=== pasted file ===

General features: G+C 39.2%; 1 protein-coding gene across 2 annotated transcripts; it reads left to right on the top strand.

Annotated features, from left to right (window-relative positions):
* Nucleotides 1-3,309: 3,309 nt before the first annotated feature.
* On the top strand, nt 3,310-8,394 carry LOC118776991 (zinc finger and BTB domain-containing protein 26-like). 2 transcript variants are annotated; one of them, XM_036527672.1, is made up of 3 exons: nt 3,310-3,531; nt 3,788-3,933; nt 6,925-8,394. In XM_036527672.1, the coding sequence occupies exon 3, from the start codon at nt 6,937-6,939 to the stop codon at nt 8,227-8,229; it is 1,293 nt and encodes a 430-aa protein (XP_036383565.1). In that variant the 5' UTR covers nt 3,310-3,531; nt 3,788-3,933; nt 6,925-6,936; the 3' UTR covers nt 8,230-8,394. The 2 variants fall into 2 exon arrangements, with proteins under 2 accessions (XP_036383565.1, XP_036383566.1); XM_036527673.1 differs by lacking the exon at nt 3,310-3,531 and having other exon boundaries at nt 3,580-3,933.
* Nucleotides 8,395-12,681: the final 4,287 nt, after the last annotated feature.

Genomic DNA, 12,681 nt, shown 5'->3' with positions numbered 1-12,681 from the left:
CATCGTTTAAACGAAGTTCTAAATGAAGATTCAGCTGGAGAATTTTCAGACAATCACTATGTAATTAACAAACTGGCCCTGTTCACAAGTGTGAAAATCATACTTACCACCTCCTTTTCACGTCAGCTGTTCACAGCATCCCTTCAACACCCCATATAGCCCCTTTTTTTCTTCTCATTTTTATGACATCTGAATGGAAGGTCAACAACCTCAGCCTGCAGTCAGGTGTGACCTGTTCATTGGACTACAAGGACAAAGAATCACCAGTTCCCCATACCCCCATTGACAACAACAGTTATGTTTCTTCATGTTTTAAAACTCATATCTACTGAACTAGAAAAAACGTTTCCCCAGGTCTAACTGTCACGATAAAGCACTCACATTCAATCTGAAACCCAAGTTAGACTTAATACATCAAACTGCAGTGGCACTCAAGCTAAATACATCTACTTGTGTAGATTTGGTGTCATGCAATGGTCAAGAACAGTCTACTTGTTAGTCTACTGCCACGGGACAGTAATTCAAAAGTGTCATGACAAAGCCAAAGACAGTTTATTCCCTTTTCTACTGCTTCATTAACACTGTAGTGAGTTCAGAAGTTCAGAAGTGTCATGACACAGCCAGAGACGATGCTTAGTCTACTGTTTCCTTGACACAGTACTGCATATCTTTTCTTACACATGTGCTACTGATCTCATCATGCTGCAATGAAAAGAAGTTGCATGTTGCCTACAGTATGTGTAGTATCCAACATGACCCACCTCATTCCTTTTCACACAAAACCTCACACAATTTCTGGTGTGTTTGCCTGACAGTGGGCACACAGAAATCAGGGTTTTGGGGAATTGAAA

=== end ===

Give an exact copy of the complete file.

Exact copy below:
General features: G+C 39.2%; 1 protein-coding gene across 2 annotated transcripts; it reads left to right on the top strand.

Annotated features, from left to right (window-relative positions):
* Nucleotides 1-3,309: 3,309 nt before the first annotated feature.
* On the top strand, nt 3,310-8,394 carry LOC118776991 (zinc finger and BTB domain-containing protein 26-like). 2 transcript variants are annotated; one of them, XM_036527672.1, is made up of 3 exons: nt 3,310-3,531; nt 3,788-3,933; nt 6,925-8,394. In XM_036527672.1, the coding sequence occupies exon 3, from the start codon at nt 6,937-6,939 to the stop codon at nt 8,227-8,229; it is 1,293 nt and encodes a 430-aa protein (XP_036383565.1). In that variant the 5' UTR covers nt 3,310-3,531; nt 3,788-3,933; nt 6,925-6,936; the 3' UTR covers nt 8,230-8,394. The 2 variants fall into 2 exon arrangements, with proteins under 2 accessions (XP_036383565.1, XP_036383566.1); XM_036527673.1 differs by lacking the exon at nt 3,310-3,531 and having other exon boundaries at nt 3,580-3,933.
* Nucleotides 8,395-12,681: the final 4,287 nt, after the last annotated feature.

Genomic DNA, 12,681 nt, shown 5'->3' with positions numbered 1-12,681 from the left:
CATCGTTTAAACGAAGTTCTAAATGAAGATTCAGCTGGAGAATTTTCAGACAATCACTATGTAATTAACAAACTGGCCCTGTTCACAAGTGTGAAAATCATACTTACCACCTCCTTTTCACGTCAGCTGTTCACAGCATCCCTTCAACACCCCATATAGCCCCTTTTTTTCTTCTCATTTTTATGACATCTGAATGGAAGGTCAACAACCTCAGCCTGCAGTCAGGTGTGACCTGTTCATTGGACTACAAGGACAAAGAATCACCAGTTCCCCATACCCCCATTGACAACAACAGTTATGTTTCTTCATGTTTTAAAACTCATATCTACTGAACTAGAAAAAACGTTTCCCCAGGTCTAACTGTCACGATAAAGCACTCACATTCAATCTGAAACCCAAGTTAGACTTAATACATCAAACTGCAGTGGCACTCAAGCTAAATACATCTACTTGTGTAGATTTGGTGTCATGCAATGGTCAAGAACAGTCTACTTGTTAGTCTACTGCCACGGGACAGTAATTCAAAAGTGTCATGACAAAGCCAAAGACAGTTTATTCCCTTTTCTACTGCTTCATTAACACTGTAGTGAGTTCAGAAGTTCAGAAGTGTCATGACACAGCCAGAGACGATGCTTAGTCTACTGTTTCCTTGACACAGTACTGCATATCTTTTCTTACACATGTGCTACTGATCTCATCATGCTGCAATGAAAAGAAGTTGCATGTTGCCTACAGTATGTGTAGTATCCAACATGACCCACCTCATTCCTTTTCACACAAAACCTCACACAATTTCTGGTGTGTTTGCCTGACAGTGGGCACACAGAAATCAGGGTTTTGGGGAATTGAAA